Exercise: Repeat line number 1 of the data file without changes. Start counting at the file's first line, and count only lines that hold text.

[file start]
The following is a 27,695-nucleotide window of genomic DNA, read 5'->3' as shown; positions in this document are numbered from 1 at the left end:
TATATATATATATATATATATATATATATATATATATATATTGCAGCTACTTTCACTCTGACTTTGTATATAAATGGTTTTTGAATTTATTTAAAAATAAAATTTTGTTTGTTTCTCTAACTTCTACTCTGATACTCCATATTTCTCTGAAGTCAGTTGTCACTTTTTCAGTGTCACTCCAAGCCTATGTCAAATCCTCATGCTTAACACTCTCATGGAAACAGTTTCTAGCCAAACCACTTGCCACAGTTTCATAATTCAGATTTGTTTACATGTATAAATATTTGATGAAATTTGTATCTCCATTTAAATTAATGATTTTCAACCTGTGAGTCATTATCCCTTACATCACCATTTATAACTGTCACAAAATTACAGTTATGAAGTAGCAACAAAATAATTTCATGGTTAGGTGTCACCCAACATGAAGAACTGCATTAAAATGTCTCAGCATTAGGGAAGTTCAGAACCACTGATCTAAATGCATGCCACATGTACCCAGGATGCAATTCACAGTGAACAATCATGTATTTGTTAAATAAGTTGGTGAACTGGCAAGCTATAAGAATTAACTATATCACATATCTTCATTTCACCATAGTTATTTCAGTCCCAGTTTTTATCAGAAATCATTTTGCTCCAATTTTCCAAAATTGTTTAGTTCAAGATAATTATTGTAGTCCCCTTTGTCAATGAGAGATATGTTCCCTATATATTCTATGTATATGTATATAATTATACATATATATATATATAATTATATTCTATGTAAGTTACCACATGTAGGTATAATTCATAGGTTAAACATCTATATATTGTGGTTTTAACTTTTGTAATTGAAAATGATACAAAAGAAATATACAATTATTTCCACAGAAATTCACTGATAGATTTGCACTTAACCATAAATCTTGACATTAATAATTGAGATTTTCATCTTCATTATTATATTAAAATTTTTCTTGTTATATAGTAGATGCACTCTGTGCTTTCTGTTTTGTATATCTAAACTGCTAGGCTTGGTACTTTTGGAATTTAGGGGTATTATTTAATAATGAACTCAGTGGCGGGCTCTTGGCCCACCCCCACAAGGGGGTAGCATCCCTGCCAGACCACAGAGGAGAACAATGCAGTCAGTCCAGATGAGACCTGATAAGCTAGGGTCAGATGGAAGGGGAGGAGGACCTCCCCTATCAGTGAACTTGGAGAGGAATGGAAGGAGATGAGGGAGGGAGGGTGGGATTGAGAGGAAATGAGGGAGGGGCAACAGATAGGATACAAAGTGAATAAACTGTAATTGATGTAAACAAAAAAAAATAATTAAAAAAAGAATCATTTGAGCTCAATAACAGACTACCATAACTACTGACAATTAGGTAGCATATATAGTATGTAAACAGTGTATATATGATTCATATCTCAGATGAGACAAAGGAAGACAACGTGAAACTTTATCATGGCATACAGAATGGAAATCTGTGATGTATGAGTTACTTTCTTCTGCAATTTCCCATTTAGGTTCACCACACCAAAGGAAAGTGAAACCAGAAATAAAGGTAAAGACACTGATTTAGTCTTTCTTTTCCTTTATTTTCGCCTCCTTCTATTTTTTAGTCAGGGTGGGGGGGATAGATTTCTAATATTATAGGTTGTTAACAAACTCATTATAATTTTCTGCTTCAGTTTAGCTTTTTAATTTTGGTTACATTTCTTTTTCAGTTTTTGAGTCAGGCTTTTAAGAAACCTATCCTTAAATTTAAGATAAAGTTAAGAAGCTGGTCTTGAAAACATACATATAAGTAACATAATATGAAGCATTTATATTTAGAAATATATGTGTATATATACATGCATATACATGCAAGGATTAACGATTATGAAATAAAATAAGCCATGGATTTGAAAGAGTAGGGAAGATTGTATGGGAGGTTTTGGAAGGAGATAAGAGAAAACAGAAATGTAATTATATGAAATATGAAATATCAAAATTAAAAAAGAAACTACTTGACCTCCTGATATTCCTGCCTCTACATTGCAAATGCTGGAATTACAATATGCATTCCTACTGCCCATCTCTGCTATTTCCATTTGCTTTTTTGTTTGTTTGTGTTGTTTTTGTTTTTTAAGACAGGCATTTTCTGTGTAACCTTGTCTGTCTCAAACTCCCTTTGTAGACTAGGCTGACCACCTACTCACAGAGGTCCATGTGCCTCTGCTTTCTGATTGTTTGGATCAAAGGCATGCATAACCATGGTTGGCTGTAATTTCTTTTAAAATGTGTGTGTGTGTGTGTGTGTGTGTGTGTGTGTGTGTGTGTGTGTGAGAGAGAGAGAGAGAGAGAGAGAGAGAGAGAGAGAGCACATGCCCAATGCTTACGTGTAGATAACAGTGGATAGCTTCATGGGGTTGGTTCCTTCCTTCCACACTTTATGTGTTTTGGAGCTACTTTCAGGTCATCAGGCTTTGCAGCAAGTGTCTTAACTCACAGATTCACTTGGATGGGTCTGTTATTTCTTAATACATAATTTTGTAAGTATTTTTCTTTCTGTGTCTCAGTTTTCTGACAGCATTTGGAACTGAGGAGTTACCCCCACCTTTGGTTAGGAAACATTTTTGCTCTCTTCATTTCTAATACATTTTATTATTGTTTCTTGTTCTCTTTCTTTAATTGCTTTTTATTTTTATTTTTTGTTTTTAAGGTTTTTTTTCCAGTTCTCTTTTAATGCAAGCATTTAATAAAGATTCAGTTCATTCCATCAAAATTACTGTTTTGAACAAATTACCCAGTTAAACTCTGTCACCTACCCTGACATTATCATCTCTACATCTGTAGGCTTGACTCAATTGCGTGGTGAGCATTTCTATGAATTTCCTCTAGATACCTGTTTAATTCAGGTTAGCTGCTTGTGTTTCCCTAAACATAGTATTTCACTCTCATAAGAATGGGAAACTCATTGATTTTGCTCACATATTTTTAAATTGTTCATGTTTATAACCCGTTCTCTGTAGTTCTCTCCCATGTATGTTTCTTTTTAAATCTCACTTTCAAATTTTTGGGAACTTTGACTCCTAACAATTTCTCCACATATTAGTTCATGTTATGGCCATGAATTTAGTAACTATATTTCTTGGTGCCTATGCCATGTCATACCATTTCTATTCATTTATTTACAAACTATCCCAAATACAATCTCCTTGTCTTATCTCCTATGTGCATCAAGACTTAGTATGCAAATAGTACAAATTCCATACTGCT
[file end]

The following is a 27,695-nucleotide window of genomic DNA, read 5'->3' as shown; positions in this document are numbered from 1 at the left end: